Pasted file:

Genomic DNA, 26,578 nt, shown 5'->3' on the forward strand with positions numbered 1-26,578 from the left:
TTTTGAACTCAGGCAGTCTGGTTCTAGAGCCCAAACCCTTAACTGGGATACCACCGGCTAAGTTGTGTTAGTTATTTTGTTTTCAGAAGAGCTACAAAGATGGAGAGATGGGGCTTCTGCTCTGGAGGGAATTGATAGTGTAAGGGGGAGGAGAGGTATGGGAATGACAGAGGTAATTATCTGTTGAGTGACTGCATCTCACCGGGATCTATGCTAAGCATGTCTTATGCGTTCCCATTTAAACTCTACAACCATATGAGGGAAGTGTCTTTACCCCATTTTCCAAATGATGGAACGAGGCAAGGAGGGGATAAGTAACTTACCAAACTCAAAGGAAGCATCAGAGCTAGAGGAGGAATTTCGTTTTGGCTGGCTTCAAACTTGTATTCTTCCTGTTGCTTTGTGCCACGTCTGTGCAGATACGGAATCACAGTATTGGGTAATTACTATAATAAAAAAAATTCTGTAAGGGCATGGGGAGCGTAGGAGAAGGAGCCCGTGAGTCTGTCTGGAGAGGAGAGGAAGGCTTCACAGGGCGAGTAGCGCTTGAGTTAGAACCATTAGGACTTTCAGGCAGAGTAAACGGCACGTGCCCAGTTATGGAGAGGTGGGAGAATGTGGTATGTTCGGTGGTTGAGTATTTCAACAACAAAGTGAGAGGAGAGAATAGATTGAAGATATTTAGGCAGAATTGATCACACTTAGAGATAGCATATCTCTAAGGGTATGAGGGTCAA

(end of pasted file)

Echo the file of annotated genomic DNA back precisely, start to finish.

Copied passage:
Genomic DNA, 26,578 nt, shown 5'->3' on the forward strand with positions numbered 1-26,578 from the left:
TTTTGAACTCAGGCAGTCTGGTTCTAGAGCCCAAACCCTTAACTGGGATACCACCGGCTAAGTTGTGTTAGTTATTTTGTTTTCAGAAGAGCTACAAAGATGGAGAGATGGGGCTTCTGCTCTGGAGGGAATTGATAGTGTAAGGGGGAGGAGAGGTATGGGAATGACAGAGGTAATTATCTGTTGAGTGACTGCATCTCACCGGGATCTATGCTAAGCATGTCTTATGCGTTCCCATTTAAACTCTACAACCATATGAGGGAAGTGTCTTTACCCCATTTTCCAAATGATGGAACGAGGCAAGGAGGGGATAAGTAACTTACCAAACTCAAAGGAAGCATCAGAGCTAGAGGAGGAATTTCGTTTTGGCTGGCTTCAAACTTGTATTCTTCCTGTTGCTTTGTGCCACGTCTGTGCAGATACGGAATCACAGTATTGGGTAATTACTATAATAAAAAAAATTCTGTAAGGGCATGGGGAGCGTAGGAGAAGGAGCCCGTGAGTCTGTCTGGAGAGGAGAGGAAGGCTTCACAGGGCGAGTAGCGCTTGAGTTAGAACCATTAGGACTTTCAGGCAGAGTAAACGGCACGTGCCCAGTTATGGAGAGGTGGGAGAATGTGGTATGTTCGGTGGTTGAGTATTTCAACAACAAAGTGAGAGGAGAGAATAGATTGAAGATATTTAGGCAGAATTGATCACACTTAGAGATAGCATATCTCTAAGGGTATGAGGGTCAA